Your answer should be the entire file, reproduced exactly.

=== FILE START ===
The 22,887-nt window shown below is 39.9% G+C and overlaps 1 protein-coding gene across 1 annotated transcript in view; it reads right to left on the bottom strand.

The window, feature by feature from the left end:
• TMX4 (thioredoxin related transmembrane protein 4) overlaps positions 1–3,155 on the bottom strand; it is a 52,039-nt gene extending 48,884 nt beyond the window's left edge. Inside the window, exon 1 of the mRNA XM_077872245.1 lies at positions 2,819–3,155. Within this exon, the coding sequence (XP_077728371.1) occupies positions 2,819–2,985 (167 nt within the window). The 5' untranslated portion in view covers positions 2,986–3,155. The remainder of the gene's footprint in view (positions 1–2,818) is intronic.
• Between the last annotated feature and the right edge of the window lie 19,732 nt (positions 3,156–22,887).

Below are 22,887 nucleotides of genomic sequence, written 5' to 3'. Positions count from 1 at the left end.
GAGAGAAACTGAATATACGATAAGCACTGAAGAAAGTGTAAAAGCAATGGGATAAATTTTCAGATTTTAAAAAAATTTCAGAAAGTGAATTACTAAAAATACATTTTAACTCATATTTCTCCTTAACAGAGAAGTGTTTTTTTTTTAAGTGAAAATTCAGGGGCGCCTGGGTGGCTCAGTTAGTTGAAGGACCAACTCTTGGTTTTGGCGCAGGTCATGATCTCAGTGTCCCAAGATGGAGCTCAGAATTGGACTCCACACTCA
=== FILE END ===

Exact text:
The 22,887-nt window shown below is 39.9% G+C and overlaps 1 protein-coding gene across 1 annotated transcript in view; it reads right to left on the bottom strand.

The window, feature by feature from the left end:
• TMX4 (thioredoxin related transmembrane protein 4) overlaps positions 1–3,155 on the bottom strand; it is a 52,039-nt gene extending 48,884 nt beyond the window's left edge. Inside the window, exon 1 of the mRNA XM_077872245.1 lies at positions 2,819–3,155. Within this exon, the coding sequence (XP_077728371.1) occupies positions 2,819–2,985 (167 nt within the window). The 5' untranslated portion in view covers positions 2,986–3,155. The remainder of the gene's footprint in view (positions 1–2,818) is intronic.
• Between the last annotated feature and the right edge of the window lie 19,732 nt (positions 3,156–22,887).

Below are 22,887 nucleotides of genomic sequence, written 5' to 3'. Positions count from 1 at the left end.
GAGAGAAACTGAATATACGATAAGCACTGAAGAAAGTGTAAAAGCAATGGGATAAATTTTCAGATTTTAAAAAAATTTCAGAAAGTGAATTACTAAAAATACATTTTAACTCATATTTCTCCTTAACAGAGAAGTGTTTTTTTTTTAAGTGAAAATTCAGGGGCGCCTGGGTGGCTCAGTTAGTTGAAGGACCAACTCTTGGTTTTGGCGCAGGTCATGATCTCAGTGTCCCAAGATGGAGCTCAGAATTGGACTCCACACTCA